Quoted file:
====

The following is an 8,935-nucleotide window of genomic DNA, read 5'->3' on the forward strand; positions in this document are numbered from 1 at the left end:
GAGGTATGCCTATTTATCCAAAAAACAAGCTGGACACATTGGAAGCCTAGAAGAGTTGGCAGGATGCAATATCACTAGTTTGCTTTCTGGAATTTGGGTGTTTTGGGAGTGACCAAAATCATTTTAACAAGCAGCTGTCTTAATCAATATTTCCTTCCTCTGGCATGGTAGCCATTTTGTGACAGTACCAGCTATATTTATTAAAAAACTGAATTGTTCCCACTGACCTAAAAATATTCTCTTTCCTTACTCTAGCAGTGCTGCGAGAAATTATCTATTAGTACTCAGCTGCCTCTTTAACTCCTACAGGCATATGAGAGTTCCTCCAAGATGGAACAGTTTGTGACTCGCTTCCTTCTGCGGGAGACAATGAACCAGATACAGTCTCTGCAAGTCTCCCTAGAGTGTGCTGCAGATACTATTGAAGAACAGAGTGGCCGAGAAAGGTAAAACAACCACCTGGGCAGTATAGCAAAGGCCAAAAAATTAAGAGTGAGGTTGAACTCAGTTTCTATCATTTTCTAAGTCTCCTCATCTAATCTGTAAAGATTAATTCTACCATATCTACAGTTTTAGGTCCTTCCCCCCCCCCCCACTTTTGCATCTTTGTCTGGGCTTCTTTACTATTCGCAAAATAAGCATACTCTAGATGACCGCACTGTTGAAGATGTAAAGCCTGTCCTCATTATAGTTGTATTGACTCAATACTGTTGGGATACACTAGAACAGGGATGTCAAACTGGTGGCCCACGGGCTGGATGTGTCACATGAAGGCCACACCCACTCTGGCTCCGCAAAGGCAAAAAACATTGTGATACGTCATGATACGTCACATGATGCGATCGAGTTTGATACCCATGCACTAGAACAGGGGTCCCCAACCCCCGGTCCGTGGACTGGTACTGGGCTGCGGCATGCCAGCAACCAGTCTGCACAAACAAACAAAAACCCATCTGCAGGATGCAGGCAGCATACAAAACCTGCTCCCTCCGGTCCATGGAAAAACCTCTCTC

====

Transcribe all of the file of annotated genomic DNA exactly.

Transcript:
The following is an 8,935-nucleotide window of genomic DNA, read 5'->3' on the forward strand; positions in this document are numbered from 1 at the left end:
GAGGTATGCCTATTTATCCAAAAAACAAGCTGGACACATTGGAAGCCTAGAAGAGTTGGCAGGATGCAATATCACTAGTTTGCTTTCTGGAATTTGGGTGTTTTGGGAGTGACCAAAATCATTTTAACAAGCAGCTGTCTTAATCAATATTTCCTTCCTCTGGCATGGTAGCCATTTTGTGACAGTACCAGCTATATTTATTAAAAAACTGAATTGTTCCCACTGACCTAAAAATATTCTCTTTCCTTACTCTAGCAGTGCTGCGAGAAATTATCTATTAGTACTCAGCTGCCTCTTTAACTCCTACAGGCATATGAGAGTTCCTCCAAGATGGAACAGTTTGTGACTCGCTTCCTTCTGCGGGAGACAATGAACCAGATACAGTCTCTGCAAGTCTCCCTAGAGTGTGCTGCAGATACTATTGAAGAACAGAGTGGCCGAGAAAGGTAAAACAACCACCTGGGCAGTATAGCAAAGGCCAAAAAATTAAGAGTGAGGTTGAACTCAGTTTCTATCATTTTCTAAGTCTCCTCATCTAATCTGTAAAGATTAATTCTACCATATCTACAGTTTTAGGTCCTTCCCCCCCCCCCCACTTTTGCATCTTTGTCTGGGCTTCTTTACTATTCGCAAAATAAGCATACTCTAGATGACCGCACTGTTGAAGATGTAAAGCCTGTCCTCATTATAGTTGTATTGACTCAATACTGTTGGGATACACTAGAACAGGGATGTCAAACTGGTGGCCCACGGGCTGGATGTGTCACATGAAGGCCACACCCACTCTGGCTCCGCAAAGGCAAAAAACATTGTGATACGTCATGATACGTCACATGATGCGATCGAGTTTGATACCCATGCACTAGAACAGGGGTCCCCAACCCCCGGTCCGTGGACTGGTACTGGGCTGCGGCATGCCAGCAACCAGTCTGCACAAACAAACAAAAACCCATCTGCAGGATGCAGGCAGCATACAAAACCTGCTCCCTCCGGTCCATGGAAAAACCTCTCTC